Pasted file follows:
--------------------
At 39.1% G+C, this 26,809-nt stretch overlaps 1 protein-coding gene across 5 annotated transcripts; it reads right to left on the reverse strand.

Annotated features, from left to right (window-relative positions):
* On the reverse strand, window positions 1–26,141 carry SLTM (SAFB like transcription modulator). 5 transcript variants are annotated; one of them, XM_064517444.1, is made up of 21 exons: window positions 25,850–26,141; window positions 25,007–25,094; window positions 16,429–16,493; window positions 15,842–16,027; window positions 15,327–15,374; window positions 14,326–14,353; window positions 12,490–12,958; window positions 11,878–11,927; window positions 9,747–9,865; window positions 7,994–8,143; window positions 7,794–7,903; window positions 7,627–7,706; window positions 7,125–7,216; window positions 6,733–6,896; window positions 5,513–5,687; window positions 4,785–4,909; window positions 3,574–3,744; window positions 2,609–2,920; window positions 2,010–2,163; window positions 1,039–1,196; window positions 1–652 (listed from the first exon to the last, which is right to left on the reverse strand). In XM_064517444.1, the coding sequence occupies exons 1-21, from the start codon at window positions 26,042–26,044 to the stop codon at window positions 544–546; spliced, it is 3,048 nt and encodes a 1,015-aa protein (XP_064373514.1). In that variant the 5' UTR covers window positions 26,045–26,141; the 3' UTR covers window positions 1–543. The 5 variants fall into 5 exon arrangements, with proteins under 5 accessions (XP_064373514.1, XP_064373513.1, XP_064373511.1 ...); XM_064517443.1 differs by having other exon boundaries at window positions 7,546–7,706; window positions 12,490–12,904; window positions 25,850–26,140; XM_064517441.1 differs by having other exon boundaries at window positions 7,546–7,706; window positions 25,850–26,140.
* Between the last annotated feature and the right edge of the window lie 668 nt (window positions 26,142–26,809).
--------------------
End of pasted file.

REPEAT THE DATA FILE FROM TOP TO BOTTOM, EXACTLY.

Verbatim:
At 39.1% G+C, this 26,809-nt stretch overlaps 1 protein-coding gene across 5 annotated transcripts; it reads right to left on the reverse strand.

Annotated features, from left to right (window-relative positions):
* On the reverse strand, window positions 1–26,141 carry SLTM (SAFB like transcription modulator). 5 transcript variants are annotated; one of them, XM_064517444.1, is made up of 21 exons: window positions 25,850–26,141; window positions 25,007–25,094; window positions 16,429–16,493; window positions 15,842–16,027; window positions 15,327–15,374; window positions 14,326–14,353; window positions 12,490–12,958; window positions 11,878–11,927; window positions 9,747–9,865; window positions 7,994–8,143; window positions 7,794–7,903; window positions 7,627–7,706; window positions 7,125–7,216; window positions 6,733–6,896; window positions 5,513–5,687; window positions 4,785–4,909; window positions 3,574–3,744; window positions 2,609–2,920; window positions 2,010–2,163; window positions 1,039–1,196; window positions 1–652 (listed from the first exon to the last, which is right to left on the reverse strand). In XM_064517444.1, the coding sequence occupies exons 1-21, from the start codon at window positions 26,042–26,044 to the stop codon at window positions 544–546; spliced, it is 3,048 nt and encodes a 1,015-aa protein (XP_064373514.1). In that variant the 5' UTR covers window positions 26,045–26,141; the 3' UTR covers window positions 1–543. The 5 variants fall into 5 exon arrangements, with proteins under 5 accessions (XP_064373514.1, XP_064373513.1, XP_064373511.1 ...); XM_064517443.1 differs by having other exon boundaries at window positions 7,546–7,706; window positions 12,490–12,904; window positions 25,850–26,140; XM_064517441.1 differs by having other exon boundaries at window positions 7,546–7,706; window positions 25,850–26,140.
* Between the last annotated feature and the right edge of the window lie 668 nt (window positions 26,142–26,809).